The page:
D: Sam Nelson, Norman Deming / 30m
Cast: Warren Hull, Doris Weston, Al Kikume, Rex Downing, Edward Earle, Forbes Murray, Kenneth MacDonald, Don Beddoe
Travelling back from the Orient aboard the S.S. Mohawk, Mandrake the Magician (Hull) receives a telegram from the daughter of Professor Houston (Murray). She’s worried due to his work on a radium machine that will be a huge benefit to humanity but which also has the capacity to be used for evil. Mandrake has been in Nepal searching for a rare metal called platinite that Houston needs for his invention; during his act, an attempt is made on his life by two henchmen of the master criminal known as the Wasp.
Reaching the US, Mandrake travels to Professor Houston’s California home by single seater plane (and survives a further attempt on his life when it’s tampered with). He meets up with Betty (Weston), the professor’s daughter. Meanwhile, the professor receives a threat from the Wasp. A demonstration of the radium machine reveals its potential for mass destruction, but Houston is encouraged to continue with his work. At the request of a friend of Mandrake’s, Dr Andre Bennett (Earle), Houston agrees to demonstrate the machine to a group of Bennett’s fellow physicians. However, when the time comes, Houston is kidnapped by the Wasp’s henchmen, and one of them takes Houston’s place. Mandrake realises this and a fight ensues, one that leads to the magician being in the firing line of the radium machine.
As an example of the kind of cliffhanger serial that studios big and small churned out through the Thirties, Forties and Fifties, Mandrake, the Magician is a fun, efficiently presented melodrama that features peril at every turn, poorly choreographed fisticuffs, and the kind of dialogue that’s one part exposition to two parts repetition to three parts baloney. It’s all done with a knowing sense of its own ridiculousness, but in many ways it’s all the better for it. Putting Mandrake in danger at least three times in the first episode sets the tone for the serial, and allows writers Joseph F. Poland, Basil Dickey and Ned Dandy (great names all) to indulge in all manner of unbelievable scenarios, including a magic act that features an extended cup and balls routine (this from the world’s greatest magician), and the sight of Professor Houston donning protective clothing to demonstrate his machine while Mandrake and others merely take a step back.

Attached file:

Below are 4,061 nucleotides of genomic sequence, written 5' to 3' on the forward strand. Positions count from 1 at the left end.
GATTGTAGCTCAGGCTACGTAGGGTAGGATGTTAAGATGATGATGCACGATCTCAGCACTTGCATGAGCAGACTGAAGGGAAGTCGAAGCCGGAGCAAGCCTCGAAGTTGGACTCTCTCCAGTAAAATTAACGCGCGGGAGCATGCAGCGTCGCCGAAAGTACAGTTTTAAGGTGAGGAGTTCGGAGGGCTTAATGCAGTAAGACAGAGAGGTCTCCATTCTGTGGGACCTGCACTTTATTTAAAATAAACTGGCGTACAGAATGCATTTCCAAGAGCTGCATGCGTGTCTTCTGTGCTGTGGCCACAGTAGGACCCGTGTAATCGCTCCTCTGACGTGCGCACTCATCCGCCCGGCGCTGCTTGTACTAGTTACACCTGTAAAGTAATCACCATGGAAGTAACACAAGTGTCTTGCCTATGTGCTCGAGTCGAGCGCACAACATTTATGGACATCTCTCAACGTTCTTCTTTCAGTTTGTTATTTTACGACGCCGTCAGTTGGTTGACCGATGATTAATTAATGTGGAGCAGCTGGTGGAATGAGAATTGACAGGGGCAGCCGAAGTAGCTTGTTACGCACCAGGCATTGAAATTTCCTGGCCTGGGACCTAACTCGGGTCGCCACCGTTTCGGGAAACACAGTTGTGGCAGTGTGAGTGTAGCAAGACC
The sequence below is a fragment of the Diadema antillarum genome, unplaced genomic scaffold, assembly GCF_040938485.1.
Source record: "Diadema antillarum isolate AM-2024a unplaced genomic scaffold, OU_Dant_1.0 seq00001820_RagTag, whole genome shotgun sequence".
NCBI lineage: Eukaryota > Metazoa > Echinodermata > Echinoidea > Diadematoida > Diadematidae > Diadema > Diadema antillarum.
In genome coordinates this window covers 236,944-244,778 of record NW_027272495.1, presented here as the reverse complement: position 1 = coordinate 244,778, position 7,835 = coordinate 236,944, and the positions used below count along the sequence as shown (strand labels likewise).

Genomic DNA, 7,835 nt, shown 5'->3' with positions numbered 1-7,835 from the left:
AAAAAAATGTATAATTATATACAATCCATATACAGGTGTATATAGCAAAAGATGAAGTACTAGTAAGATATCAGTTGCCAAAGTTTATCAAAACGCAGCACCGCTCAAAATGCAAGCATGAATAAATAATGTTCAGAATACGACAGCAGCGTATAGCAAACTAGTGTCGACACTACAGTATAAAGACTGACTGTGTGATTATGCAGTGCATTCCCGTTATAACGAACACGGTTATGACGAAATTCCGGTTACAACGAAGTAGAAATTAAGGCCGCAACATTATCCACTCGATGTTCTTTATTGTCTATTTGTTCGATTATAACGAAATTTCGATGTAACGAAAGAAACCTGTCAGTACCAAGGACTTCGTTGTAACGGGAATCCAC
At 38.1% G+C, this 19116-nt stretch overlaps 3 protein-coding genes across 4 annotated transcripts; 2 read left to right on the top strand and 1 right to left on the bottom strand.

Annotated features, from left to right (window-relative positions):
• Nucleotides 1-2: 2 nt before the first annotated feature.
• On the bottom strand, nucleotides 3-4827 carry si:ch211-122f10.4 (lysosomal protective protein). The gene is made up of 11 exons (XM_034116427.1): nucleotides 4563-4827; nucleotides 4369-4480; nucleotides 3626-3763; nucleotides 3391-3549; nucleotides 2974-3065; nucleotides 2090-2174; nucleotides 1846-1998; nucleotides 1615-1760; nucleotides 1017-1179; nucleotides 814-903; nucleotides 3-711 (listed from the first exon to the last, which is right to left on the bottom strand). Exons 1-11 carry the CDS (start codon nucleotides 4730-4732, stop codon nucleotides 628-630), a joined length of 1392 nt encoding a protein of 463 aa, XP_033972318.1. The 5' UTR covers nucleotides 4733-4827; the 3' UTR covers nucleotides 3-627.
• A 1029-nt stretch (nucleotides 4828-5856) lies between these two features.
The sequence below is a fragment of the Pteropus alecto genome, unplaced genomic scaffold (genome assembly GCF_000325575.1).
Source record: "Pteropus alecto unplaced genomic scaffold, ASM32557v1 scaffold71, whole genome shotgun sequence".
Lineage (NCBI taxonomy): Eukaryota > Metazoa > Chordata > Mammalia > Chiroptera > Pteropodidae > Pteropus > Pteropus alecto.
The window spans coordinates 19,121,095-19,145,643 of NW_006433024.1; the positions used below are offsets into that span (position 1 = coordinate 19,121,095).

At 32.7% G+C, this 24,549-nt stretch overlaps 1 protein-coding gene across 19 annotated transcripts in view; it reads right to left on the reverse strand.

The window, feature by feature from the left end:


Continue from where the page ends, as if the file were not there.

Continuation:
Performance-wise, Hull is as debonair as a man who wears a top hat can be, while Weston has little to do other than look decorative. Kikume is kept in the background, Earle appears too late in the episode to make much of an impression, while MacDonald, as electronics expert Webster, takes an early lead in the who-is-the-Wasp-really? sweepstakes. Nelson and Deming direct with a flair that makes the episode fly by, and the sheer gung-ho spirit of the narrative makes for an enjoyable, leave-your-brain-at-the-door outing that promises much more of the same in the remaining eleven chapters.
Rating: 5/10 – rickety sets and a villain who remains masked while wearing a hat give Mandrake, the Magician a hokey, old-time feel that provokes good-natured amusement instead of disappointment; stirring stuff, and a reminder of when movie making was a lot more innocent and a lot less complicated.
NOTE: In keeping with its original presentation in 1939, the remaining chapters will be reviewed each in turn over the next eleven weeks.